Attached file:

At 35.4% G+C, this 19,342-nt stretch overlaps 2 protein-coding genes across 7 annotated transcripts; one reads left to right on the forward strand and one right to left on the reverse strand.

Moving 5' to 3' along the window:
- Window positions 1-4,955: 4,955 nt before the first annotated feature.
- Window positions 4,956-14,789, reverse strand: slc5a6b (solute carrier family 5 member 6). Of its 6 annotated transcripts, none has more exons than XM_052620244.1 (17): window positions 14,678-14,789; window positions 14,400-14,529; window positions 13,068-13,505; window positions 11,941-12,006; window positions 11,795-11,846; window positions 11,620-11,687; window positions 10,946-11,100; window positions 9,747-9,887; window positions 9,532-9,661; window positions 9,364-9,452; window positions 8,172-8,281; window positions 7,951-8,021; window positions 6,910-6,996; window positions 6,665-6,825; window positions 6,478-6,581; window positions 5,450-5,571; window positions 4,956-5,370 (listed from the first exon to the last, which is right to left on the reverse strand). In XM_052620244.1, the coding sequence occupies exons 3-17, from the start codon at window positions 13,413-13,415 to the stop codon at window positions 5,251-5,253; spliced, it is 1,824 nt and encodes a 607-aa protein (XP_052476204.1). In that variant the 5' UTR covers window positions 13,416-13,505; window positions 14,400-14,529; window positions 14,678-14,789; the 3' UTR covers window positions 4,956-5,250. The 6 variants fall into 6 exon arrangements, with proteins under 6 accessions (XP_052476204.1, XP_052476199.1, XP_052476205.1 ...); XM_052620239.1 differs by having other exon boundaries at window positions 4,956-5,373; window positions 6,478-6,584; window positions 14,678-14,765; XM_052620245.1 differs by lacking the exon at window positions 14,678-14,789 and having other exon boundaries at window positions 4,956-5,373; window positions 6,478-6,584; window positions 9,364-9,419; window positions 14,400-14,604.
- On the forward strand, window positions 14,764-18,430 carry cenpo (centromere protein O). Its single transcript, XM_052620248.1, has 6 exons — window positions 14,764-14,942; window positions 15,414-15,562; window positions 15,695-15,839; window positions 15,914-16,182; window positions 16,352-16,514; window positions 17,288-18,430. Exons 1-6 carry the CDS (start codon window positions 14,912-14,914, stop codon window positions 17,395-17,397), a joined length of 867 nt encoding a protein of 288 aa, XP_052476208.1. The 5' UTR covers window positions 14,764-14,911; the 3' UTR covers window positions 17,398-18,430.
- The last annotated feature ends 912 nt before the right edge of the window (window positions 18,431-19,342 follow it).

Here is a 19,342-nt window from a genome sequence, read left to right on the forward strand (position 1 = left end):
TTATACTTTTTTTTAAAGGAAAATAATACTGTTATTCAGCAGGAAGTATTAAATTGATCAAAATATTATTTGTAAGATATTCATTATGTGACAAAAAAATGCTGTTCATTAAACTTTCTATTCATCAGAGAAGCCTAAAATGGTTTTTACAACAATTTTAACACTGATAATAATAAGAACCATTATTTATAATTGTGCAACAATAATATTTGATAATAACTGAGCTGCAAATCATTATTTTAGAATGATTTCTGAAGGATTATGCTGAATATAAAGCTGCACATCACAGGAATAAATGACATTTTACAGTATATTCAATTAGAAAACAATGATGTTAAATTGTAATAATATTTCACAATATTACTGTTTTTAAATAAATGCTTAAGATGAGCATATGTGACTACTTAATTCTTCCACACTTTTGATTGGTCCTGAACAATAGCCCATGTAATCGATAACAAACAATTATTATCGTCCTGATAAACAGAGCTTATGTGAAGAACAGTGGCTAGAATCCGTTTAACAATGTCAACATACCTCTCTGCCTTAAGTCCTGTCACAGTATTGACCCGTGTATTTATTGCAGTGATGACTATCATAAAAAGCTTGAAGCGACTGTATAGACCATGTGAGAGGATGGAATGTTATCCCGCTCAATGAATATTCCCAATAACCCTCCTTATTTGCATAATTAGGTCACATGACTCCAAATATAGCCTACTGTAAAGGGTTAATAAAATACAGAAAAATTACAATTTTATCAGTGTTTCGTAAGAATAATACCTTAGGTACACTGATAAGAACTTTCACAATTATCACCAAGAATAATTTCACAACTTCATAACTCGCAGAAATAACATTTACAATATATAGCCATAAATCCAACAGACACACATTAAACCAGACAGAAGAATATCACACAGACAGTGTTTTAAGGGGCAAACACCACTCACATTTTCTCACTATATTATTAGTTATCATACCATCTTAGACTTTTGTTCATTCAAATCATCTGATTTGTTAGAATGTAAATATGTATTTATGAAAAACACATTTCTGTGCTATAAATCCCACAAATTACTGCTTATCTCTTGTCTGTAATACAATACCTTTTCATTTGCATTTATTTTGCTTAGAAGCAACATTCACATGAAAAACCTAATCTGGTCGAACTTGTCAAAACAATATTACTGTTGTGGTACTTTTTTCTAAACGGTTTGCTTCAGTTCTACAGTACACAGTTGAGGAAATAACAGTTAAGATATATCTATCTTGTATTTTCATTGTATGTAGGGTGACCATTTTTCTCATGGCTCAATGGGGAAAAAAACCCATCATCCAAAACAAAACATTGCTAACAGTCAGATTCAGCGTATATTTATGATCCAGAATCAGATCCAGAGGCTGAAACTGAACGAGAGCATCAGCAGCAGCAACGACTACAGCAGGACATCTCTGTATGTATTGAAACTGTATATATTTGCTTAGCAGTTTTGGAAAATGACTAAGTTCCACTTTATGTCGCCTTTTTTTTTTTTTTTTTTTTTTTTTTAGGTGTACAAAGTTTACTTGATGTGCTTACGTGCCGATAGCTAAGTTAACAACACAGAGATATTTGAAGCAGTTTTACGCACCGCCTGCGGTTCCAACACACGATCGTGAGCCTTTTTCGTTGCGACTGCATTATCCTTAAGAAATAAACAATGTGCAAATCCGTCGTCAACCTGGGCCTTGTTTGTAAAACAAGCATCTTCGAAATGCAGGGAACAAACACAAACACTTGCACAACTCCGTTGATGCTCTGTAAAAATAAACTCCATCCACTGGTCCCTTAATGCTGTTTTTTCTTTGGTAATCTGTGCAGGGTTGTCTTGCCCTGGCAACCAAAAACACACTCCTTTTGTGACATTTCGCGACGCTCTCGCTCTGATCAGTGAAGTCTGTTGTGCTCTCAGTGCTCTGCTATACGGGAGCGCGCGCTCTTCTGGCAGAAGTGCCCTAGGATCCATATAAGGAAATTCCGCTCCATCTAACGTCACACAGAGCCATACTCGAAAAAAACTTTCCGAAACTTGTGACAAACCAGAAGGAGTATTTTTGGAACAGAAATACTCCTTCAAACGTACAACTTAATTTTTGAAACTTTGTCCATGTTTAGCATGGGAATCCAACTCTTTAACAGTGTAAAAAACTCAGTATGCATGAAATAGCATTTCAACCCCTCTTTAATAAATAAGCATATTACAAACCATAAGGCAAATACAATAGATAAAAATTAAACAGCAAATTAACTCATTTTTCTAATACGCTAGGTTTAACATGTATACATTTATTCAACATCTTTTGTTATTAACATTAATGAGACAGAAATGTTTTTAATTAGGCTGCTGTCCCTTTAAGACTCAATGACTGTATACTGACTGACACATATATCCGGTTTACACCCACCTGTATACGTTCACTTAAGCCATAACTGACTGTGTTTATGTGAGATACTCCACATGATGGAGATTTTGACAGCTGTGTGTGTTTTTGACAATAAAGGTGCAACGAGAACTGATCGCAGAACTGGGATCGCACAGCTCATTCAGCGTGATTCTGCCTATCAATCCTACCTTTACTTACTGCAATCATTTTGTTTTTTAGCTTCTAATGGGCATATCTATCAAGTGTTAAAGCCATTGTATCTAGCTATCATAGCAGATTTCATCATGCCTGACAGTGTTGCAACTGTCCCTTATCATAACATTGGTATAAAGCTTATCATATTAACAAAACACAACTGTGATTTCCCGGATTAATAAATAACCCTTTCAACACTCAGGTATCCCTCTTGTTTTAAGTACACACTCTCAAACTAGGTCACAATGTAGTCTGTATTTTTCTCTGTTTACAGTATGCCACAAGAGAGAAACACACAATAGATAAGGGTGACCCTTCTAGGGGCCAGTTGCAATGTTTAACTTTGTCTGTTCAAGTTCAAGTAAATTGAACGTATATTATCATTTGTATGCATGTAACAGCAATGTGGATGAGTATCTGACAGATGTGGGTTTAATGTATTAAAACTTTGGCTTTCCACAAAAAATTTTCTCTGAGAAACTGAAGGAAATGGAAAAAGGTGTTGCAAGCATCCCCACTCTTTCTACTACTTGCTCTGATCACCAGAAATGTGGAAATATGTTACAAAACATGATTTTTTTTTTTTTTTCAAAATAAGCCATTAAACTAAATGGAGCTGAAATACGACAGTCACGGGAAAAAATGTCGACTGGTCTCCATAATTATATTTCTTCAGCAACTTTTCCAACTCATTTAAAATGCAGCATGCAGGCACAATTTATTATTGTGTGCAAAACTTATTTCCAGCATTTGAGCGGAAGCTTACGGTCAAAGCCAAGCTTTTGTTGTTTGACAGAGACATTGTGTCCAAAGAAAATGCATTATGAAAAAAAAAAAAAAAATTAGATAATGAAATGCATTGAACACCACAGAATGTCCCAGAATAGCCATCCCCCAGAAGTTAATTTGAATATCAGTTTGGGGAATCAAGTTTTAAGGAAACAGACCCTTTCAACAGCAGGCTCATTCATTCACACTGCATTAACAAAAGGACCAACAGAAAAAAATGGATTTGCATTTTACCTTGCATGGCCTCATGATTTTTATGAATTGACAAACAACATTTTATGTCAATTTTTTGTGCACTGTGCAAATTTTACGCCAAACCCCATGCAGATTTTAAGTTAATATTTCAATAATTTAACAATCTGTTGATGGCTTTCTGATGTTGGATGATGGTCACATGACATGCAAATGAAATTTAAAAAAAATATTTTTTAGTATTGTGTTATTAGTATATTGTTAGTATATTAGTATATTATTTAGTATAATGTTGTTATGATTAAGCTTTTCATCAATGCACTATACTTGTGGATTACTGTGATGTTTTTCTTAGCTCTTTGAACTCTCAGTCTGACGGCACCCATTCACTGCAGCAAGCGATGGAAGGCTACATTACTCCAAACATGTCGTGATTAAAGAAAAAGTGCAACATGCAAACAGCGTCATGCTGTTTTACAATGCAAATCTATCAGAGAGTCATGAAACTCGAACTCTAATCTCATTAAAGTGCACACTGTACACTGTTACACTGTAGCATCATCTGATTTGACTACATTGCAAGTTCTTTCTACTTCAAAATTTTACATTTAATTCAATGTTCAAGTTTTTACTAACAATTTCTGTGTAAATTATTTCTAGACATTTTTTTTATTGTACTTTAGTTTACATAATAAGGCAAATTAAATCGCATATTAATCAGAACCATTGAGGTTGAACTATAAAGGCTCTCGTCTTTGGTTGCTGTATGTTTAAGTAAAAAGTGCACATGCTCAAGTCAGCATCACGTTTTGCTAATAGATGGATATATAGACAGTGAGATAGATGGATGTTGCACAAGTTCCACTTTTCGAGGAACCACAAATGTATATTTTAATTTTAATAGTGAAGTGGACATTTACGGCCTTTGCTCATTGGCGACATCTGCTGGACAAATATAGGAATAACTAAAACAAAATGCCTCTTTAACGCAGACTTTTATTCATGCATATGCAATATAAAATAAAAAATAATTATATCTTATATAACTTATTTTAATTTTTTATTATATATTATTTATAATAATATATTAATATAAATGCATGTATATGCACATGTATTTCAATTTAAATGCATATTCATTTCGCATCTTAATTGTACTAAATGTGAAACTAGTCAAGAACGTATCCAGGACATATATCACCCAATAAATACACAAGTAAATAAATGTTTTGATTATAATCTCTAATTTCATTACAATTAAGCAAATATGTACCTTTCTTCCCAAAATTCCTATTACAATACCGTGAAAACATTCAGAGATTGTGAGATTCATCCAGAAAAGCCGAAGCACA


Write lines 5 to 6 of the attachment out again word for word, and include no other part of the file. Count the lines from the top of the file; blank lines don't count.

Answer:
- On the forward strand, window positions 14,764-18,430 carry cenpo (centromere protein O). Its single transcript, XM_052620248.1, has 6 exons — window positions 14,764-14,942; window positions 15,414-15,562; window positions 15,695-15,839; window positions 15,914-16,182; window positions 16,352-16,514; window positions 17,288-18,430. Exons 1-6 carry the CDS (start codon window positions 14,912-14,914, stop codon window positions 17,395-17,397), a joined length of 867 nt encoding a protein of 288 aa, XP_052476208.1. The 5' UTR covers window positions 14,764-14,911; the 3' UTR covers window positions 17,398-18,430.
- The last annotated feature ends 912 nt before the right edge of the window (window positions 18,431-19,342 follow it).